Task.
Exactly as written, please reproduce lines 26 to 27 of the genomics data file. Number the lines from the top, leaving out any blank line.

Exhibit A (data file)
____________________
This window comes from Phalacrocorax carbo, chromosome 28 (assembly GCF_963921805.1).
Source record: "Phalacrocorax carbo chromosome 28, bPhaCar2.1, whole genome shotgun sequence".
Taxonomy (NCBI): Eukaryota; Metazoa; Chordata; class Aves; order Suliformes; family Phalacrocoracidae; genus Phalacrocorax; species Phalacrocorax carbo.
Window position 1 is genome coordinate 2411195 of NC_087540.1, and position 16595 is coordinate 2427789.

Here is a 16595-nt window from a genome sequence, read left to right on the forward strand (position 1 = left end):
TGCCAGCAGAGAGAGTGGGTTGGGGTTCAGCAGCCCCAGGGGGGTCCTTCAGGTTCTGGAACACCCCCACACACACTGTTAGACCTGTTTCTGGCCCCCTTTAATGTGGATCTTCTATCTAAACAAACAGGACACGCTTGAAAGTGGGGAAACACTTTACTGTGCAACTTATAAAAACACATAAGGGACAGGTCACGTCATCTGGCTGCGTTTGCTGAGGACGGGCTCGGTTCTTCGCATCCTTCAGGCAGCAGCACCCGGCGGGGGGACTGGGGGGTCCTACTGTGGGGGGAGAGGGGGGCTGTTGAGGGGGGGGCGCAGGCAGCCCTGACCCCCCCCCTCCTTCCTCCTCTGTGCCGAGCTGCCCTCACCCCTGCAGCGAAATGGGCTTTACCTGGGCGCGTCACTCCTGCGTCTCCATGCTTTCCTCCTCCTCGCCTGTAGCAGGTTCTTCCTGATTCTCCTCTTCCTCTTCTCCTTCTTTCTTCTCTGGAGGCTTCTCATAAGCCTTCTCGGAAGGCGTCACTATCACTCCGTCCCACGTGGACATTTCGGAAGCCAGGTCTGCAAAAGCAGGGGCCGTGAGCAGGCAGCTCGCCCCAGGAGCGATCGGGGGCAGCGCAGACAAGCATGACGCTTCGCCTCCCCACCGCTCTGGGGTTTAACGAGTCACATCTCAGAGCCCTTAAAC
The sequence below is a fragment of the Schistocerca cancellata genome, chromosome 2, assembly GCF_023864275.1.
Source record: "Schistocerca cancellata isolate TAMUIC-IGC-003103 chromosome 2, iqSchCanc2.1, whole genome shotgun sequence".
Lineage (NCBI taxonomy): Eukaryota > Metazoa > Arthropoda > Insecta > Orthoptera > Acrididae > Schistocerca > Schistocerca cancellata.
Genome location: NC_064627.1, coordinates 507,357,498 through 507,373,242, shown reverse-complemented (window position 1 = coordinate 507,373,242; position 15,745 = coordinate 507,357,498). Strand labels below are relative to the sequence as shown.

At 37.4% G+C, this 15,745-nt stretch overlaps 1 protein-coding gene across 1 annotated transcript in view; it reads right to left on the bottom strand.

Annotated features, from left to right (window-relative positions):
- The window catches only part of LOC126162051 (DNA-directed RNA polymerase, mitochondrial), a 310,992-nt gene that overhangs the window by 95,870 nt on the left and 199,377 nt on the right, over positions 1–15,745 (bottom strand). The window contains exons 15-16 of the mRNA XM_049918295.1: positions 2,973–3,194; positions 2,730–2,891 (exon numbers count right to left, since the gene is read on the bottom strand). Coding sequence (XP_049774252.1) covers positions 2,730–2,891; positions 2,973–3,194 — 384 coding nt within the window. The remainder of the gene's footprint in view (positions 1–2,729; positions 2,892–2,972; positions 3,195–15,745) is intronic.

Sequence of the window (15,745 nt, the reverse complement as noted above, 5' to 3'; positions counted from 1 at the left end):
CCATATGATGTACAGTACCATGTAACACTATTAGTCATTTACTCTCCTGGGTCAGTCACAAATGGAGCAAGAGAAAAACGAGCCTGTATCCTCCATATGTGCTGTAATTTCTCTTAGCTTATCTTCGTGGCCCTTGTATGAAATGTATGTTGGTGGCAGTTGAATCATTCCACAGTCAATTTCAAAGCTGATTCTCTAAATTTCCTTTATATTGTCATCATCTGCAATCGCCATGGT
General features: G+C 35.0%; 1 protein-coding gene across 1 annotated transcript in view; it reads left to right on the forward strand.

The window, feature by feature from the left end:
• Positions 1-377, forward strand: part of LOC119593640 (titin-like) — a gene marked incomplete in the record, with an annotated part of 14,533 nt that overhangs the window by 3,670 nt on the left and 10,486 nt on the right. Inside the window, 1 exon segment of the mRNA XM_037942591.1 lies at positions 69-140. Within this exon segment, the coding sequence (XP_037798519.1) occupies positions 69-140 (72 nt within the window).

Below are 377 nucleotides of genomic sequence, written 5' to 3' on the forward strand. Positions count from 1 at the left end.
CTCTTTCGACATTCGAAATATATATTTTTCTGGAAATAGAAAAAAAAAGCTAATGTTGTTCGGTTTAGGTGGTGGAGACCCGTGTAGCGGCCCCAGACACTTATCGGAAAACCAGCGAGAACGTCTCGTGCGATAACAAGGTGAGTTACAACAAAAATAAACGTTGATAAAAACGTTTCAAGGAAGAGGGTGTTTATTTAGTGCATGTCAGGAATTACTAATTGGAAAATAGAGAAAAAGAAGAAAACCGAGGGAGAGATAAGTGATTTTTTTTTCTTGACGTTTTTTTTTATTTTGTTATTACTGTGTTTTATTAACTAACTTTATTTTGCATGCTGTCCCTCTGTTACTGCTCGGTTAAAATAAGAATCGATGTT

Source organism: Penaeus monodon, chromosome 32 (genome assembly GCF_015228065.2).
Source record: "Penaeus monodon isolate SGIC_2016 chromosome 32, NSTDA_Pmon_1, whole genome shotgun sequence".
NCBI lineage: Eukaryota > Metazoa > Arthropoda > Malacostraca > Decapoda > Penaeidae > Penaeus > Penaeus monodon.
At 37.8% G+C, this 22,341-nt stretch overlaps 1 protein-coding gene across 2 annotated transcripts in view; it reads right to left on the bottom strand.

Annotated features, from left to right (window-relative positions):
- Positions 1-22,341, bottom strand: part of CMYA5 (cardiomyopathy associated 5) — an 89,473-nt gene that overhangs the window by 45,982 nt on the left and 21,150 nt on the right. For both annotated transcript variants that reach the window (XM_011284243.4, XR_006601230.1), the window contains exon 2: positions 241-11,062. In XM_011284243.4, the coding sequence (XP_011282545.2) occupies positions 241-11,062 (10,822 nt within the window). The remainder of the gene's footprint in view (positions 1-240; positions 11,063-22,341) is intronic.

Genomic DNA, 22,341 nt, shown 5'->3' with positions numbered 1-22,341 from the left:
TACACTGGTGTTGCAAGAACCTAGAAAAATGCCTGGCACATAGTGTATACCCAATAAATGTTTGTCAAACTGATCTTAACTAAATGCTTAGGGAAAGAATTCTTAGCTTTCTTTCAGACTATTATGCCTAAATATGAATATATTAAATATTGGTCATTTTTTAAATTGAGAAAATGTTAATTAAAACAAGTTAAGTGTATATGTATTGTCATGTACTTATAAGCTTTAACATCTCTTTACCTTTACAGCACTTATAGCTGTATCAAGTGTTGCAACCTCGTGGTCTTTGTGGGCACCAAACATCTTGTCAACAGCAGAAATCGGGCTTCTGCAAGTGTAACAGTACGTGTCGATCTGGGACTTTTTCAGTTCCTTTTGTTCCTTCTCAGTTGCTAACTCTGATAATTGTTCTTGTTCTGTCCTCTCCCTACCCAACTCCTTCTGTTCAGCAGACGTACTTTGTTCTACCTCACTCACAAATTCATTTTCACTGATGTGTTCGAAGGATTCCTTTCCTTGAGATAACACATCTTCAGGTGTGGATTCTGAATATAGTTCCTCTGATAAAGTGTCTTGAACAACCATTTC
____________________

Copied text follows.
- Positions 1-22,341, bottom strand: part of CMYA5 (cardiomyopathy associated 5) — an 89,473-nt gene that overhangs the window by 45,982 nt on the left and 21,150 nt on the right. For both annotated transcript variants that reach the window (XM_011284243.4, XR_006601230.1), the window contains exon 2: positions 241-11,062. In XM_011284243.4, the coding sequence (XP_011282545.2) occupies positions 241-11,062 (10,822 nt within the window). The remainder of the gene's footprint in view (positions 1-240; positions 11,063-22,341) is intronic.

Genomic DNA, 22,341 nt, shown 5'->3' with positions numbered 1-22,341 from the left: